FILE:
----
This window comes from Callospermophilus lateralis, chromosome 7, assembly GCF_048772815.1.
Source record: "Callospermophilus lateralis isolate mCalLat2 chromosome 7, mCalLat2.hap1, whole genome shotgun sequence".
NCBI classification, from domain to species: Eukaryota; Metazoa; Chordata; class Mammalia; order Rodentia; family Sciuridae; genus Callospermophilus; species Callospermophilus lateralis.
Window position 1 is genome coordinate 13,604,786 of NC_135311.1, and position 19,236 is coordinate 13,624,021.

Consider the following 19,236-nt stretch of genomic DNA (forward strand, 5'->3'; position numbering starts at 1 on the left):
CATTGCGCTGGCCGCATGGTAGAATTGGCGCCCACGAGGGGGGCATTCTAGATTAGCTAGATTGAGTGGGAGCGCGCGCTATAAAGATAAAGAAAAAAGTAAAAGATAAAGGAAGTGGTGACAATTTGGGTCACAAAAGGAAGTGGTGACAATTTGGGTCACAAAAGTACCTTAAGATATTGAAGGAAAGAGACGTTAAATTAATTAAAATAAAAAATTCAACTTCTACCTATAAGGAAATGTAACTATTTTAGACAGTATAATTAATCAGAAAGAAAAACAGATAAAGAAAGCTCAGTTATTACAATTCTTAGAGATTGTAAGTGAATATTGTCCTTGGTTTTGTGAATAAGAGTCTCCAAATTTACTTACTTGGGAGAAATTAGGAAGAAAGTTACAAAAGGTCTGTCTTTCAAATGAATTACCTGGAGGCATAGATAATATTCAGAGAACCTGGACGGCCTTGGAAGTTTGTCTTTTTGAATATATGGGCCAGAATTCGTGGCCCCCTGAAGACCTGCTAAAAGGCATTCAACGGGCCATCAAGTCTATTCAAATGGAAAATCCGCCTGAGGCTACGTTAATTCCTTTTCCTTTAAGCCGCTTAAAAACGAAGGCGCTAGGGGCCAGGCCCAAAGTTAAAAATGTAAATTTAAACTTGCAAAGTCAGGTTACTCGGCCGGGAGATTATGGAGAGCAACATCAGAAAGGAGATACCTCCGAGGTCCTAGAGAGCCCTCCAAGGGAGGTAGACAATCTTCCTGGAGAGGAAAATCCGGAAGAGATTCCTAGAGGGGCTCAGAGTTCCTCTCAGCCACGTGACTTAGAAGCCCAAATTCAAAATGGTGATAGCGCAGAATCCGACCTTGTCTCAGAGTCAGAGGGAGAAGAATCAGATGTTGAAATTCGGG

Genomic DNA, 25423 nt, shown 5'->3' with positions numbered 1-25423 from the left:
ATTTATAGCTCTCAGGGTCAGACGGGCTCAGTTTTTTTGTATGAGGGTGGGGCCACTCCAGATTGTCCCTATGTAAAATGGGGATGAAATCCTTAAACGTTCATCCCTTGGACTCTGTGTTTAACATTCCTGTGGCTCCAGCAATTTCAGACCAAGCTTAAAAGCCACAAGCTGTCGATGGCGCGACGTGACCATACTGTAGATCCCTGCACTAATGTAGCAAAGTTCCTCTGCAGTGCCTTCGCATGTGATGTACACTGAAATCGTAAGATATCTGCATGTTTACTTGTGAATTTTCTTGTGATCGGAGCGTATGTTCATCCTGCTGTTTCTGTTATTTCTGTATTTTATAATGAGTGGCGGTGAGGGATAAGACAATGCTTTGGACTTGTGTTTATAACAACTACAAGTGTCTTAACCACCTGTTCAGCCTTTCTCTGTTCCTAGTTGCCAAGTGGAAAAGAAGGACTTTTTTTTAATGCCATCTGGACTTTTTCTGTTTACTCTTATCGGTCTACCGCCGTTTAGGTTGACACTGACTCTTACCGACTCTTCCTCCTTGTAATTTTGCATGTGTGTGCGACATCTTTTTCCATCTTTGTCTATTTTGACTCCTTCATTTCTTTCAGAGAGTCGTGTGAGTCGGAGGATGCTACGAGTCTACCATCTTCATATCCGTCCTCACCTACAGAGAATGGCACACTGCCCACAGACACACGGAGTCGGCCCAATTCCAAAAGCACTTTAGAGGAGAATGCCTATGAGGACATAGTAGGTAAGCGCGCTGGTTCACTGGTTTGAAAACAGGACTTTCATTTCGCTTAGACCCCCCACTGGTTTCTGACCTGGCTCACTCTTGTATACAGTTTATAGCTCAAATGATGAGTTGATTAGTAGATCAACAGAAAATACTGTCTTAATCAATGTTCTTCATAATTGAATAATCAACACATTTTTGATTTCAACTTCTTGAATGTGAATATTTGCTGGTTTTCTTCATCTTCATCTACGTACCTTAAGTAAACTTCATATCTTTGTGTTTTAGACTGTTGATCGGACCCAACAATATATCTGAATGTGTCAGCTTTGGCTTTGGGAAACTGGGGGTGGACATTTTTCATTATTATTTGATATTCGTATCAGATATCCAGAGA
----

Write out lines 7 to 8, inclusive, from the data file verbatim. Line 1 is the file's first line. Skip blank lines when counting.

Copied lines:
Genomic DNA, 25423 nt, shown 5'->3' with positions numbered 1-25423 from the left:
ATTTATAGCTCTCAGGGTCAGACGGGCTCAGTTTTTTTGTATGAGGGTGGGGCCACTCCAGATTGTCCCTATGTAAAATGGGGATGAAATCCTTAAACGTTCATCCCTTGGACTCTGTGTTTAACATTCCTGTGGCTCCAGCAATTTCAGACCAAGCTTAAAAGCCACAAGCTGTCGATGGCGCGACGTGACCATACTGTAGATCCCTGCACTAATGTAGCAAAGTTCCTCTGCAGTGCCTTCGCATGTGATGTACACTGAAATCGTAAGATATCTGCATGTTTACTTGTGAATTTTCTTGTGATCGGAGCGTATGTTCATCCTGCTGTTTCTGTTATTTCTGTATTTTATAATGAGTGGCGGTGAGGGATAAGACAATGCTTTGGACTTGTGTTTATAACAACTACAAGTGTCTTAACCACCTGTTCAGCCTTTCTCTGTTCCTAGTTGCCAAGTGGAAAAGAAGGACTTTTTTTTAATGCCATCTGGACTTTTTCTGTTTACTCTTATCGGTCTACCGCCGTTTAGGTTGACACTGACTCTTACCGACTCTTCCTCCTTGTAATTTTGCATGTGTGTGCGACATCTTTTTCCATCTTTGTCTATTTTGACTCCTTCATTTCTTTCAGAGAGTCGTGTGAGTCGGAGGATGCTACGAGTCTACCATCTTCATATCCGTCCTCACCTACAGAGAATGGCACACTGCCCACAGACACACGGAGTCGGCCCAATTCCAAAAGCACTTTAGAGGAGAATGCCTATGAGGACATAGTAGGTAAGCGCGCTGGTTCACTGGTTTGAAAACAGGACTTTCATTTCGCTTAGACCCCCCACTGGTTTCTGACCTGGCTCACTCTTGTATACAGTTTATAGCTCAAATGATGAGTTGATTAGTAGATCAACAGAAAATACTGTCTTAATCAATGTTCTTCATAATTGAATAATCAACACATTTTTGATTTCAACTTCTTGAATGTGAATATTTGCTGGTTTTCTTCATCTTCATCTACGTACCTTAAGTAAACTTCATATCTTTGTGTTTTAGACTGTTGATCGGACCCAACAATATATCTGAATGTGTCAGCTTTGGCTTTGGGAAACTGGGGGTGGACATTTTTCATTATTATTTGATATTCGTATCAGATATCCAGAGA